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Visual Blessings is a wonderful blog all about art journaling and Bible Journaling. The blog author is artist and workshop presenter Valerie Sjodin, whose personal motto is to “Love God, Serve Others; Make It Beautiful.”

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Create-A-Day: your daily dose of creativity #129 — Free Indeed!

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Koren War Vet Mem

The Korean War Veterans Memorial in Washington DC makes this powerful statement:

Freedom is not free.

Take a moment, look at these images, and consider the cost.

Count the Cost

What did your freedom cost the young man above?

Natnl Cem

What did your freedom cost the men, the women, the families represented by the more than 285,000 headstones at Arlington National Cemetery?

From the American Revolution to the current situation in the Middle East, have you considered the cost paid for your freedom?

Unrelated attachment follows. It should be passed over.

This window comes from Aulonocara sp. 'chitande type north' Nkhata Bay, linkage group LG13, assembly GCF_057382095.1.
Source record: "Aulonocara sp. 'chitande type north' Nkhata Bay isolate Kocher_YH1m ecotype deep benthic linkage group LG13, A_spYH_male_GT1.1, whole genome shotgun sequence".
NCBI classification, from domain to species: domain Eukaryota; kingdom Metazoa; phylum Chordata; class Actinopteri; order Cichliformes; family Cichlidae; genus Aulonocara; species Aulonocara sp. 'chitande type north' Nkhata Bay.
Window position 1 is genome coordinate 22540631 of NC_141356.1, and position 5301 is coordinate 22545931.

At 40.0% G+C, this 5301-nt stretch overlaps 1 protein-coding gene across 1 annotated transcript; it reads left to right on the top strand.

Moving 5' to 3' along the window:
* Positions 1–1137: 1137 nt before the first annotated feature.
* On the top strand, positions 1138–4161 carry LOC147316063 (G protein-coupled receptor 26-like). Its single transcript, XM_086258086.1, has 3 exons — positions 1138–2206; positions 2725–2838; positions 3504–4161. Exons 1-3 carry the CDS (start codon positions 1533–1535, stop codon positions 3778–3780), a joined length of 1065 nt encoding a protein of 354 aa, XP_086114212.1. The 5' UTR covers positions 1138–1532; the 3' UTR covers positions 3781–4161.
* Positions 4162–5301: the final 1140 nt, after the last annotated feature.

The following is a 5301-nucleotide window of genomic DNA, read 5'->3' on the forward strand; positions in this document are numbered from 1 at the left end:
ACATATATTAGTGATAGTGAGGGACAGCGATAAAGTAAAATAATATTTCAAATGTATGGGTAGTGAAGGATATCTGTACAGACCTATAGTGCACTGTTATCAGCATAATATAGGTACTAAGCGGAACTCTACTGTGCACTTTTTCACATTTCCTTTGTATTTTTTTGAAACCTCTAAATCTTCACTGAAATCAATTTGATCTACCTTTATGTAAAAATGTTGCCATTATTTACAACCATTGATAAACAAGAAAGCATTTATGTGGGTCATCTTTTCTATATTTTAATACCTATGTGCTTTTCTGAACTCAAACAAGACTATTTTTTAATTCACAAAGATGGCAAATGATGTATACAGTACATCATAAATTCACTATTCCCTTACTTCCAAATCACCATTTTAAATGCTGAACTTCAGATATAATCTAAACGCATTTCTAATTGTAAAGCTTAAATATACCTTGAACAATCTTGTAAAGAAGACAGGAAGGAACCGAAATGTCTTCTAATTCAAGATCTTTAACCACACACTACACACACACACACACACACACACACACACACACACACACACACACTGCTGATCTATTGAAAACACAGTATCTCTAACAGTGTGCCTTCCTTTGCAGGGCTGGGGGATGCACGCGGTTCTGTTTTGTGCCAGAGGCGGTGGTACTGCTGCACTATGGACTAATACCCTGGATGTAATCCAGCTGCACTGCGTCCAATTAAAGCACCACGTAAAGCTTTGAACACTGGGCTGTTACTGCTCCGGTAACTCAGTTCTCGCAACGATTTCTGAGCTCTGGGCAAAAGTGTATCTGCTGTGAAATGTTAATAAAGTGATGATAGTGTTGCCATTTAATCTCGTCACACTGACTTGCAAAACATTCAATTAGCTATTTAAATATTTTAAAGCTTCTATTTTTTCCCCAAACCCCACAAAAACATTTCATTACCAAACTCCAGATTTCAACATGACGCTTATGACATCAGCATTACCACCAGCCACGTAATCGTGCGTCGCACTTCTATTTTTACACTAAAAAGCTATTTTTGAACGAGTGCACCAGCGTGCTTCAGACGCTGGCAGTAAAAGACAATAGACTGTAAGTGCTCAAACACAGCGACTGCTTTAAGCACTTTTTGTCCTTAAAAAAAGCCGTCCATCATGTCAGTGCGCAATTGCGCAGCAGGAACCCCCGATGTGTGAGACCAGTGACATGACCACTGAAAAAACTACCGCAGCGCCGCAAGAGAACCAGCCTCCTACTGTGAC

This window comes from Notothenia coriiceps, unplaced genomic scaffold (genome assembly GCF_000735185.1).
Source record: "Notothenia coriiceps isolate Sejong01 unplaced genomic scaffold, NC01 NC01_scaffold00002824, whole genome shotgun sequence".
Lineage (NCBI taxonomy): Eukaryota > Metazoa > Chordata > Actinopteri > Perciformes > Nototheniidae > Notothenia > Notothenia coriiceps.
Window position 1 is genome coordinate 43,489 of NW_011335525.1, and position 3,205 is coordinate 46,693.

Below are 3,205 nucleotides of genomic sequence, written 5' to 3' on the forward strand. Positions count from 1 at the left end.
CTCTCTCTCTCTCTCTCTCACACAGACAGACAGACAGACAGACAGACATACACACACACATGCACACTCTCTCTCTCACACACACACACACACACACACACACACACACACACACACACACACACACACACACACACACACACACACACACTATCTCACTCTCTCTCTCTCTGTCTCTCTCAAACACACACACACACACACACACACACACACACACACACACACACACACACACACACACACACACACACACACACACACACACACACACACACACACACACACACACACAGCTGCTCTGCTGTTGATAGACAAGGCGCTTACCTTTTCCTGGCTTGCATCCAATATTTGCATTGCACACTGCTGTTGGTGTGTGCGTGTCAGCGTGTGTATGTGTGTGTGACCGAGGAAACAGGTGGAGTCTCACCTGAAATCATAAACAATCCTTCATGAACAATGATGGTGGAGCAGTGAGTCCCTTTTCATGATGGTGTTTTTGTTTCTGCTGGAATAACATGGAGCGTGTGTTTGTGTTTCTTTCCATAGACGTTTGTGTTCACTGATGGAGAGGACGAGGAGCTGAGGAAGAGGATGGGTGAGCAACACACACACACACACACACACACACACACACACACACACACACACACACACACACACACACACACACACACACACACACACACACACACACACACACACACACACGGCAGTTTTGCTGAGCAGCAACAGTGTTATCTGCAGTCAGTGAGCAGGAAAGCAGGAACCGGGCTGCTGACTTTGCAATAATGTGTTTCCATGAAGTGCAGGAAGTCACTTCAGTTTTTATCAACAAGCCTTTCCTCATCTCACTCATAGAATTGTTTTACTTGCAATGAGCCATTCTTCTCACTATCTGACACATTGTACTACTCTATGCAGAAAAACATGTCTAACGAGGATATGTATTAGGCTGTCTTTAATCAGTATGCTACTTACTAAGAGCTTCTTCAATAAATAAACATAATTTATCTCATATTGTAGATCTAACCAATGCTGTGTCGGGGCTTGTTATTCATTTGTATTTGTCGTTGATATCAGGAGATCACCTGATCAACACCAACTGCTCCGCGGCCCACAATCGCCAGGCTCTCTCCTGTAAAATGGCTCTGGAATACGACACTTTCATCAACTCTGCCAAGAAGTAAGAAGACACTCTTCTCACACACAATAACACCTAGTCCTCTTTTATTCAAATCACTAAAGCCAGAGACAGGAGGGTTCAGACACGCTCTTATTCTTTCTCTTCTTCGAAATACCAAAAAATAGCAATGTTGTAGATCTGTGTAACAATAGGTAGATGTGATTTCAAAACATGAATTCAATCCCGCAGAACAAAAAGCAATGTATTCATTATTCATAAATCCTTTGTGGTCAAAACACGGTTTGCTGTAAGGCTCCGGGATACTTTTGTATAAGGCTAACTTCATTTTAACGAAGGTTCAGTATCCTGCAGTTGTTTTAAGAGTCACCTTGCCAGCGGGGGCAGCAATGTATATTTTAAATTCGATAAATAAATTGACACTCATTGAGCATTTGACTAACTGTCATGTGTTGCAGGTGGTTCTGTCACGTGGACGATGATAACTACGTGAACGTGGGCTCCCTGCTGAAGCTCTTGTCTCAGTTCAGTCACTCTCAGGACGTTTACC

Don’t ever forget!

And don’t forget the cost paid by Jesus Christ as he took your sin to the cross and was buried in the tomb. Continue reading

Create-A-Day: your daily dose of creativity #125 — Healing Through Art

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“As long as you find yourself drawn closer to the Lord through the art you produce, you are doing what you are called to do.” ~ Trisha Stern (c) Trisha Stern

“As long as you find yourself drawn closer to the Lord through the art you produce, you are doing what you are called to do.”
~ Trisha Stern
(c) Trisha Stern

The topic of my next book is the artist on the healing journey and the artist as healer, so I was intrigued when I found a Christian Artist Feature on Trisha Stern on The Artistic Christian blog. After experiencing severe wounding trauma in her life, art became the way out of the depths of her grief and pain.